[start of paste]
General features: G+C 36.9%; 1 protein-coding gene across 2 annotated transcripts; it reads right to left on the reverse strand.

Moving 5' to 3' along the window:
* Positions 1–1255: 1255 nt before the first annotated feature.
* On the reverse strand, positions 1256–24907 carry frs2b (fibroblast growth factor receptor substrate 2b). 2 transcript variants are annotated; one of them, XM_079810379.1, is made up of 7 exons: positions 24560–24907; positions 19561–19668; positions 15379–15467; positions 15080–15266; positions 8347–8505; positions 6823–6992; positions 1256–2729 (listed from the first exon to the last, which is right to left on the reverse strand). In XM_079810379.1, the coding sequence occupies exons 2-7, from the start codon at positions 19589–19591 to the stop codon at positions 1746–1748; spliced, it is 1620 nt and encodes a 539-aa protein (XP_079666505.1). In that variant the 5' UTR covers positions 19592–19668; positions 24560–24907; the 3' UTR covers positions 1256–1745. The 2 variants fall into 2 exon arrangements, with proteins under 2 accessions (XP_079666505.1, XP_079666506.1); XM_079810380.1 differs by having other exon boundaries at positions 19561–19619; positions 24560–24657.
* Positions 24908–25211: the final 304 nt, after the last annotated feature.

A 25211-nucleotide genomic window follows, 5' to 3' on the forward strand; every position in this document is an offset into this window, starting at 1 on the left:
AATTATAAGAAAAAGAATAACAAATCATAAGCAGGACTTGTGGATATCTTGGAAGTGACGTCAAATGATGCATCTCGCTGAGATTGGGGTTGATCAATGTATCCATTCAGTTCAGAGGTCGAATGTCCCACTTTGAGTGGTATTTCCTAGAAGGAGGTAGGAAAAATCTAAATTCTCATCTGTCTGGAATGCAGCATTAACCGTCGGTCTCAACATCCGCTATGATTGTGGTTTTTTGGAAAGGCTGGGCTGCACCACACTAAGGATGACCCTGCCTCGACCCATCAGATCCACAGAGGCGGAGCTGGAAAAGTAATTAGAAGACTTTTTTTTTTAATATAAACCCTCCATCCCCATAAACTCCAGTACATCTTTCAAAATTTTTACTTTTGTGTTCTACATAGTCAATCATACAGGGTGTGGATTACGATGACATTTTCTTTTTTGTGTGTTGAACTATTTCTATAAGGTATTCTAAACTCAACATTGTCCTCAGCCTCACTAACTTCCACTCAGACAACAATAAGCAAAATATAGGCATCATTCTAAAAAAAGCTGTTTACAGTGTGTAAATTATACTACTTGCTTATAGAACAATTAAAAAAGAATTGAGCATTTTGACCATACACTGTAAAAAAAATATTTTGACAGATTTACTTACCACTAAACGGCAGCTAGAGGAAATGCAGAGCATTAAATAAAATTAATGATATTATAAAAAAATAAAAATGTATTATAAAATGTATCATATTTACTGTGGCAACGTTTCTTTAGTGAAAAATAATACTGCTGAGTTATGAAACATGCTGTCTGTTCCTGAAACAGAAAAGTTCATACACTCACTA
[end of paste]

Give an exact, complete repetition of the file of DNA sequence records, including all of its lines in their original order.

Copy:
General features: G+C 36.9%; 1 protein-coding gene across 2 annotated transcripts; it reads right to left on the reverse strand.

Moving 5' to 3' along the window:
* Positions 1–1255: 1255 nt before the first annotated feature.
* On the reverse strand, positions 1256–24907 carry frs2b (fibroblast growth factor receptor substrate 2b). 2 transcript variants are annotated; one of them, XM_079810379.1, is made up of 7 exons: positions 24560–24907; positions 19561–19668; positions 15379–15467; positions 15080–15266; positions 8347–8505; positions 6823–6992; positions 1256–2729 (listed from the first exon to the last, which is right to left on the reverse strand). In XM_079810379.1, the coding sequence occupies exons 2-7, from the start codon at positions 19589–19591 to the stop codon at positions 1746–1748; spliced, it is 1620 nt and encodes a 539-aa protein (XP_079666505.1). In that variant the 5' UTR covers positions 19592–19668; positions 24560–24907; the 3' UTR covers positions 1256–1745. The 2 variants fall into 2 exon arrangements, with proteins under 2 accessions (XP_079666505.1, XP_079666506.1); XM_079810380.1 differs by having other exon boundaries at positions 19561–19619; positions 24560–24657.
* Positions 24908–25211: the final 304 nt, after the last annotated feature.

A 25211-nucleotide genomic window follows, 5' to 3' on the forward strand; every position in this document is an offset into this window, starting at 1 on the left:
AATTATAAGAAAAAGAATAACAAATCATAAGCAGGACTTGTGGATATCTTGGAAGTGACGTCAAATGATGCATCTCGCTGAGATTGGGGTTGATCAATGTATCCATTCAGTTCAGAGGTCGAATGTCCCACTTTGAGTGGTATTTCCTAGAAGGAGGTAGGAAAAATCTAAATTCTCATCTGTCTGGAATGCAGCATTAACCGTCGGTCTCAACATCCGCTATGATTGTGGTTTTTTGGAAAGGCTGGGCTGCACCACACTAAGGATGACCCTGCCTCGACCCATCAGATCCACAGAGGCGGAGCTGGAAAAGTAATTAGAAGACTTTTTTTTTTAATATAAACCCTCCATCCCCATAAACTCCAGTACATCTTTCAAAATTTTTACTTTTGTGTTCTACATAGTCAATCATACAGGGTGTGGATTACGATGACATTTTCTTTTTTGTGTGTTGAACTATTTCTATAAGGTATTCTAAACTCAACATTGTCCTCAGCCTCACTAACTTCCACTCAGACAACAATAAGCAAAATATAGGCATCATTCTAAAAAAAGCTGTTTACAGTGTGTAAATTATACTACTTGCTTATAGAACAATTAAAAAAGAATTGAGCATTTTGACCATACACTGTAAAAAAAATATTTTGACAGATTTACTTACCACTAAACGGCAGCTAGAGGAAATGCAGAGCATTAAATAAAATTAATGATATTATAAAAAAATAAAAATGTATTATAAAATGTATCATATTTACTGTGGCAACGTTTCTTTAGTGAAAAATAATACTGCTGAGTTATGAAACATGCTGTCTGTTCCTGAAACAGAAAAGTTCATACACTCACTA